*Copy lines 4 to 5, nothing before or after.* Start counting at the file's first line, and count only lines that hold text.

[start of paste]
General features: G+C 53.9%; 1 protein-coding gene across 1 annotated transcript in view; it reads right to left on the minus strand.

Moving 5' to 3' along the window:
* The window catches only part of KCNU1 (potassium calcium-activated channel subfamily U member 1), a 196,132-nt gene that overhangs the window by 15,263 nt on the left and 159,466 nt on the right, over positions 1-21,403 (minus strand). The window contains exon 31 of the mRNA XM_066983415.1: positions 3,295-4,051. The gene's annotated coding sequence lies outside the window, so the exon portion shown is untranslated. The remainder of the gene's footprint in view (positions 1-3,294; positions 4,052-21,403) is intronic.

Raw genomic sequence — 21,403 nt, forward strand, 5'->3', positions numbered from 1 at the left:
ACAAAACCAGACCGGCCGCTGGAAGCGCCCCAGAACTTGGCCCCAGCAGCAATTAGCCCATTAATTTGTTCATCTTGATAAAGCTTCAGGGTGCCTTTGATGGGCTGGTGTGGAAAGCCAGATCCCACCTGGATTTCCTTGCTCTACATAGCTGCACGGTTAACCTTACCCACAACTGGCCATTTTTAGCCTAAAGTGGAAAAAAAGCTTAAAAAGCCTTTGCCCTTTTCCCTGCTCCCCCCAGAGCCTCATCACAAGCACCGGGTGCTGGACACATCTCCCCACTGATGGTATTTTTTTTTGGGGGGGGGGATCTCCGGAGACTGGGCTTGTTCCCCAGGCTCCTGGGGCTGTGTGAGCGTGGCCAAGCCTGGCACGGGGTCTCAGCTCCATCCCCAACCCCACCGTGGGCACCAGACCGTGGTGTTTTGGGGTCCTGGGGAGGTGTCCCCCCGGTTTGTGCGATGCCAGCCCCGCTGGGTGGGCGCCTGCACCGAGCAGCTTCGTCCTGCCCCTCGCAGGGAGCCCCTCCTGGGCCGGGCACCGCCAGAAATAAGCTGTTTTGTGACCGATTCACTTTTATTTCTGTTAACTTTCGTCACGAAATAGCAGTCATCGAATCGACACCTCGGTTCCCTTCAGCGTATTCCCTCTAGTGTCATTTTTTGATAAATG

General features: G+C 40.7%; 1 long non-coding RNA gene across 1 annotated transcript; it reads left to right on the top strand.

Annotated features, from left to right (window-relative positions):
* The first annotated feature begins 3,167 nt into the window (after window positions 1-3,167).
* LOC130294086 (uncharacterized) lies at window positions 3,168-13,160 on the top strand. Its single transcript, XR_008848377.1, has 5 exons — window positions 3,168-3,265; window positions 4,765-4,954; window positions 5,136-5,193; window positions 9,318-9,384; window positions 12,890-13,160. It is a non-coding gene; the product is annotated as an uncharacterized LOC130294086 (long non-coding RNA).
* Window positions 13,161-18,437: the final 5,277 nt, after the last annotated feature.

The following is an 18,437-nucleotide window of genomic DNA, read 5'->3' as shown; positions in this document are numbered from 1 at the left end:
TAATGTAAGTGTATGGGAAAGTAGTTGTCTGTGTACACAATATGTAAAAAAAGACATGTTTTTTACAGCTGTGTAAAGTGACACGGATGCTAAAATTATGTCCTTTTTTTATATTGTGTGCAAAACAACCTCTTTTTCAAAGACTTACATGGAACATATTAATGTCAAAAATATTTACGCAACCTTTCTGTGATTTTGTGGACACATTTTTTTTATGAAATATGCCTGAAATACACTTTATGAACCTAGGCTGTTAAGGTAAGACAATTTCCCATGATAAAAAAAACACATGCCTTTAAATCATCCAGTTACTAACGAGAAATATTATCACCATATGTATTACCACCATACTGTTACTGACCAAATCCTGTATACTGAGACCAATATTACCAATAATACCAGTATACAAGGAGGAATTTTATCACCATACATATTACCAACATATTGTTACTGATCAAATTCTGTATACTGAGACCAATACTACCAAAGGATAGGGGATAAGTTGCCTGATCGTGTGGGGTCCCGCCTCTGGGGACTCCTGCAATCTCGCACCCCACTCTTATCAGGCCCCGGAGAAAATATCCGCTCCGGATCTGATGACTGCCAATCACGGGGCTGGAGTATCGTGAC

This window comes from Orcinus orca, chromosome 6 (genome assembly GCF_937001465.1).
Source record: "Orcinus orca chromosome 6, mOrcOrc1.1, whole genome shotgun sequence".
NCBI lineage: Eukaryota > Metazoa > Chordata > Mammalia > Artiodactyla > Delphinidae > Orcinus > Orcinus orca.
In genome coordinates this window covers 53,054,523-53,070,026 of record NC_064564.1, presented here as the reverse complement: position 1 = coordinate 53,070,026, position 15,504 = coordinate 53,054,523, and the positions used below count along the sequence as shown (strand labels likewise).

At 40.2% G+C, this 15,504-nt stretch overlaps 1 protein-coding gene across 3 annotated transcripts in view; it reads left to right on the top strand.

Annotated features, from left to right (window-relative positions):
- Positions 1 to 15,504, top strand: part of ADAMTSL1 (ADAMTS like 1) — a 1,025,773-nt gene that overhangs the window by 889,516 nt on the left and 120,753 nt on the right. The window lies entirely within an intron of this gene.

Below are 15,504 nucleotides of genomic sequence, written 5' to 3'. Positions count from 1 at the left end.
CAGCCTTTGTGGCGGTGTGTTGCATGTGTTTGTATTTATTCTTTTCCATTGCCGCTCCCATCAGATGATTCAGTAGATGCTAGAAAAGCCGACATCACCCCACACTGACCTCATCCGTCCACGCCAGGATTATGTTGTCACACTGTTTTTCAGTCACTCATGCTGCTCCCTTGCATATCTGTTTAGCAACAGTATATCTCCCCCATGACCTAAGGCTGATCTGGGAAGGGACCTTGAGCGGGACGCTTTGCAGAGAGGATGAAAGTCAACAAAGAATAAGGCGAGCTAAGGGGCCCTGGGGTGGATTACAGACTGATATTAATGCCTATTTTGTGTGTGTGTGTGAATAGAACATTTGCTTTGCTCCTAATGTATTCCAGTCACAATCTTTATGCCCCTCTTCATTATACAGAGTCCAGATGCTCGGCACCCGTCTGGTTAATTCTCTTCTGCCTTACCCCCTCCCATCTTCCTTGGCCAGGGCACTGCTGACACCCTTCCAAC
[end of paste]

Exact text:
Raw genomic sequence — 21,403 nt, forward strand, 5'->3', positions numbered from 1 at the left:
ACAAAACCAGACCGGCCGCTGGAAGCGCCCCAGAACTTGGCCCCAGCAGCAATTAGCCCATTAATTTGTTCATCTTGATAAAGCTTCAGGGTGCCTTTGATGGGCTGGTGTGGAAAGCCAGATCCCACCTGGATTTCCTTGCTCTACATAGCTGCACGGTTAACCTTACCCACAACTGGCCATTTTTAGCCTAAAGTGGAAAAAAAGCTTAAAAAGCCTTTGCCCTTTTCCCTGCTCCCCCCAGAGCCTCATCACAAGCACCGGGTGCTGGACACATCTCCCCACTGATGGTATTTTTTTTTGGGGGGGGGGATCTCCGGAGACTGGGCTTGTTCCCCAGGCTCCTGGGGCTGTGTGAGCGTGGCCAAGCCTGGCACGGGGTCTCAGCTCCATCCCCAACCCCACCGTGGGCACCAGACCGTGGTGTTTTGGGGTCCTGGGGAGGTGTCCCCCCGGTTTGTGCGATGCCAGCCCCGCTGGGTGGGCGCCTGCACCGAGCAGCTTCGTCCTGCCCCTCGCAGGGAGCCCCTCCTGGGCCGGGCACCGCCAGAAATAAGCTGTTTTGTGACCGATTCACTTTTATTTCTGTTAACTTTCGTCACGAAATAGCAGTCATCGAATCGACACCTCGGTTCCCTTCAGCGTATTCCCTCTAGTGTCATTTTTTGATAAATG